His hope gone and his health weakened, Ledyard eventually made his way back to London where he arrived penniless and ragged. Looking for another opportunity he found employment with a group of noblemen who needed someone to travel through Africa exploring the interior of the Dark Continent and locating the source of the Niger River.
With a new adventure before him all his cares, defeats, and disasters appear to have been forgotten. In a letter to his mother before he left for Egypt, he wrote, “Truly it is written that the ways of God are passed finding out and his decrees are unsearchable. Is God thus great? So also is he good. I am an instance of it. I have trampled the world under my feet, laughed at fear, and derided danger. Through millions of fierce savages, through parching deserts, the freezing north, the everlasting ice and the stormy seas, have I passed without harm.”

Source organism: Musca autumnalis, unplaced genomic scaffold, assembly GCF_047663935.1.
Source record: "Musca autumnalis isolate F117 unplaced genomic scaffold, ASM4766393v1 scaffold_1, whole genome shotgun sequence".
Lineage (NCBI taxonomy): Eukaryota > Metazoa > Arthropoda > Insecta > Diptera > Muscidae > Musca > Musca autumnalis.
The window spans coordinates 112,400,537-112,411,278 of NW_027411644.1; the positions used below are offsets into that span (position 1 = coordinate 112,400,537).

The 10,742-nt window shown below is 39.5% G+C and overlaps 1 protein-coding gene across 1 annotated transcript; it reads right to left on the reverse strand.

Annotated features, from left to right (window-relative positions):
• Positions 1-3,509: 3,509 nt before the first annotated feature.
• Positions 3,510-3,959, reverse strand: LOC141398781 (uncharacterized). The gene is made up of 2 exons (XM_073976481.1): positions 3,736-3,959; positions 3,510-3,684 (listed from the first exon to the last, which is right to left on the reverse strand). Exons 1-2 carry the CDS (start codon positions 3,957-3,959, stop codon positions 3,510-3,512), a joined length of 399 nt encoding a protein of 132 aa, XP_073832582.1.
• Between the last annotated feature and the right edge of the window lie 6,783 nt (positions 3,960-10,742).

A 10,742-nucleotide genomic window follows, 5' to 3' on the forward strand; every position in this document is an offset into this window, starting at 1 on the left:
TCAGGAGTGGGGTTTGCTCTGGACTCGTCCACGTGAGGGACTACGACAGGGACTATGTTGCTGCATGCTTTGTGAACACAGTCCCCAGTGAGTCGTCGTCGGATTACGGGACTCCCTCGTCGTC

But this was to be his last adventure. John Ledyard died in Cairo, Egypt in 1788 at the age of 38 far from his friends and family. The cause of his death remains somewhat of a mystery. He had certainly been weakened by his trip across Siberia. Some theories say he died from bilious fever, others say from an overdose of vitriolic acid which was used at the time to treat stomach problems.
In his last letter to his friend Thomas Jefferson he asked, “Do not forget me,” and when Jefferson became president he did not forget him. In 1803, 15 years after Ledyard’s death, Jefferson commissioned the Lewis and Clark expedition to explore the great northwest that Ledyard had told him so much about. The main objective was to find a practical route across the western half of the continent and to establish an American presence on the northwest coast before Britain and other European powers tried to claim it.
John Ledyard, the celebrated traveler and adventurer, was buried in the sand dunes lining the Nile River 10,000 miles from home having never fulfilled his dream. The location of his modest grave is unknown today.